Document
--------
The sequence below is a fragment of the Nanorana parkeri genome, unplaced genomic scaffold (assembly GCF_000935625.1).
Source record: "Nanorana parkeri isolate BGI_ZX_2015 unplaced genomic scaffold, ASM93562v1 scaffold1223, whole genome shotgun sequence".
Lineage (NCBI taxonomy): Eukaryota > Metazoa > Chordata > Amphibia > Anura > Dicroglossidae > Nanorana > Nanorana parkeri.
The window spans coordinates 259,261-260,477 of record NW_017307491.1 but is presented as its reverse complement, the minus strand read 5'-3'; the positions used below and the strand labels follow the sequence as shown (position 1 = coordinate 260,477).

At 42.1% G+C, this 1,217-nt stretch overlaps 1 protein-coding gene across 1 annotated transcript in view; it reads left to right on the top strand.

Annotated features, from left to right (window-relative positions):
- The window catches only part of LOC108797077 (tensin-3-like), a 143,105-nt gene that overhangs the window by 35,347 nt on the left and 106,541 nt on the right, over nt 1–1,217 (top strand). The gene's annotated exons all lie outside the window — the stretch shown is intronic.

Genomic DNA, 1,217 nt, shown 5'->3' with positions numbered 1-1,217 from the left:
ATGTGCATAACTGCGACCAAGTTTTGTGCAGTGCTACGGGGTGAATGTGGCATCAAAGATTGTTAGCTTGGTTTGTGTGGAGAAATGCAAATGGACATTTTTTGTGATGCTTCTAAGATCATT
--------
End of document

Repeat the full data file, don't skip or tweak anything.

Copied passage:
The sequence below is a fragment of the Nanorana parkeri genome, unplaced genomic scaffold (assembly GCF_000935625.1).
Source record: "Nanorana parkeri isolate BGI_ZX_2015 unplaced genomic scaffold, ASM93562v1 scaffold1223, whole genome shotgun sequence".
Lineage (NCBI taxonomy): Eukaryota > Metazoa > Chordata > Amphibia > Anura > Dicroglossidae > Nanorana > Nanorana parkeri.
The window spans coordinates 259,261-260,477 of record NW_017307491.1 but is presented as its reverse complement, the minus strand read 5'-3'; the positions used below and the strand labels follow the sequence as shown (position 1 = coordinate 260,477).

At 42.1% G+C, this 1,217-nt stretch overlaps 1 protein-coding gene across 1 annotated transcript in view; it reads left to right on the top strand.

Annotated features, from left to right (window-relative positions):
- The window catches only part of LOC108797077 (tensin-3-like), a 143,105-nt gene that overhangs the window by 35,347 nt on the left and 106,541 nt on the right, over nt 1–1,217 (top strand). The gene's annotated exons all lie outside the window — the stretch shown is intronic.

Genomic DNA, 1,217 nt, shown 5'->3' with positions numbered 1-1,217 from the left:
ATGTGCATAACTGCGACCAAGTTTTGTGCAGTGCTACGGGGTGAATGTGGCATCAAAGATTGTTAGCTTGGTTTGTGTGGAGAAATGCAAATGGACATTTTTTGTGATGCTTCTAAGATCATT